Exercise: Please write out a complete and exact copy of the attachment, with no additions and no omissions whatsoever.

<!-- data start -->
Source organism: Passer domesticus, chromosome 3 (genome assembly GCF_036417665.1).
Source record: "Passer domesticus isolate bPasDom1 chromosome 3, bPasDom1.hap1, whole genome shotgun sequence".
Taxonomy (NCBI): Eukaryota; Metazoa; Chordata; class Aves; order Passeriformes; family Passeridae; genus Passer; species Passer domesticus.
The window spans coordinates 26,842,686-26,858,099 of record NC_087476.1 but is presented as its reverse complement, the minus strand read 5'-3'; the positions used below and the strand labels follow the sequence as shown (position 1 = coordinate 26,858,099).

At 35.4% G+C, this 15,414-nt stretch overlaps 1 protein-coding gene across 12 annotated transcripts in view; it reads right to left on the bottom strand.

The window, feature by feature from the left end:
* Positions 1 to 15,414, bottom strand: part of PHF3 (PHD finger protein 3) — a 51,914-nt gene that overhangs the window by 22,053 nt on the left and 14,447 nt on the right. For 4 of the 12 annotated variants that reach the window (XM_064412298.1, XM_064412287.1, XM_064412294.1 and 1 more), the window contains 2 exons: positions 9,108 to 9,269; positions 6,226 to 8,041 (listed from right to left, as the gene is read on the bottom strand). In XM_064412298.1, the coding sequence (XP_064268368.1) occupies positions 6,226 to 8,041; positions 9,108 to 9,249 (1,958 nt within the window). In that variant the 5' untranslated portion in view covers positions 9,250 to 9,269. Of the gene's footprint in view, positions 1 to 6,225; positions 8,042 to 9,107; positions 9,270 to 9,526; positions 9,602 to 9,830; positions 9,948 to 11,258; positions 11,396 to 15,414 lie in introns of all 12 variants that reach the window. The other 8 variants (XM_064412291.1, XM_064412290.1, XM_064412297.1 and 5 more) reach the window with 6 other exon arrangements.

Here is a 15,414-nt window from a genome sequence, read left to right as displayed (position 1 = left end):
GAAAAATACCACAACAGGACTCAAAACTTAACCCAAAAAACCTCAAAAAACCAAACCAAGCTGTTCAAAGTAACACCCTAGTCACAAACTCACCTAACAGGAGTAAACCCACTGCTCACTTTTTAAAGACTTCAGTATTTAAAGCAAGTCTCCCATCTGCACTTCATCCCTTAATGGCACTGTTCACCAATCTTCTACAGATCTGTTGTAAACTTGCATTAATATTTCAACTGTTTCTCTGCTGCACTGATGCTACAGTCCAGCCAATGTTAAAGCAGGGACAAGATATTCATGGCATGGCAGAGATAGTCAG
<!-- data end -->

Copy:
Source organism: Passer domesticus, chromosome 3 (genome assembly GCF_036417665.1).
Source record: "Passer domesticus isolate bPasDom1 chromosome 3, bPasDom1.hap1, whole genome shotgun sequence".
Taxonomy (NCBI): Eukaryota; Metazoa; Chordata; class Aves; order Passeriformes; family Passeridae; genus Passer; species Passer domesticus.
The window spans coordinates 26,842,686-26,858,099 of record NC_087476.1 but is presented as its reverse complement, the minus strand read 5'-3'; the positions used below and the strand labels follow the sequence as shown (position 1 = coordinate 26,858,099).

At 35.4% G+C, this 15,414-nt stretch overlaps 1 protein-coding gene across 12 annotated transcripts in view; it reads right to left on the bottom strand.

The window, feature by feature from the left end:
* Positions 1 to 15,414, bottom strand: part of PHF3 (PHD finger protein 3) — a 51,914-nt gene that overhangs the window by 22,053 nt on the left and 14,447 nt on the right. For 4 of the 12 annotated variants that reach the window (XM_064412298.1, XM_064412287.1, XM_064412294.1 and 1 more), the window contains 2 exons: positions 9,108 to 9,269; positions 6,226 to 8,041 (listed from right to left, as the gene is read on the bottom strand). In XM_064412298.1, the coding sequence (XP_064268368.1) occupies positions 6,226 to 8,041; positions 9,108 to 9,249 (1,958 nt within the window). In that variant the 5' untranslated portion in view covers positions 9,250 to 9,269. Of the gene's footprint in view, positions 1 to 6,225; positions 8,042 to 9,107; positions 9,270 to 9,526; positions 9,602 to 9,830; positions 9,948 to 11,258; positions 11,396 to 15,414 lie in introns of all 12 variants that reach the window. The other 8 variants (XM_064412291.1, XM_064412290.1, XM_064412297.1 and 5 more) reach the window with 6 other exon arrangements.

Here is a 15,414-nt window from a genome sequence, read left to right as displayed (position 1 = left end):
GAAAAATACCACAACAGGACTCAAAACTTAACCCAAAAAACCTCAAAAAACCAAACCAAGCTGTTCAAAGTAACACCCTAGTCACAAACTCACCTAACAGGAGTAAACCCACTGCTCACTTTTTAAAGACTTCAGTATTTAAAGCAAGTCTCCCATCTGCACTTCATCCCTTAATGGCACTGTTCACCAATCTTCTACAGATCTGTTGTAAACTTGCATTAATATTTCAACTGTTTCTCTGCTGCACTGATGCTACAGTCCAGCCAATGTTAAAGCAGGGACAAGATATTCATGGCATGGCAGAGATAGTCAG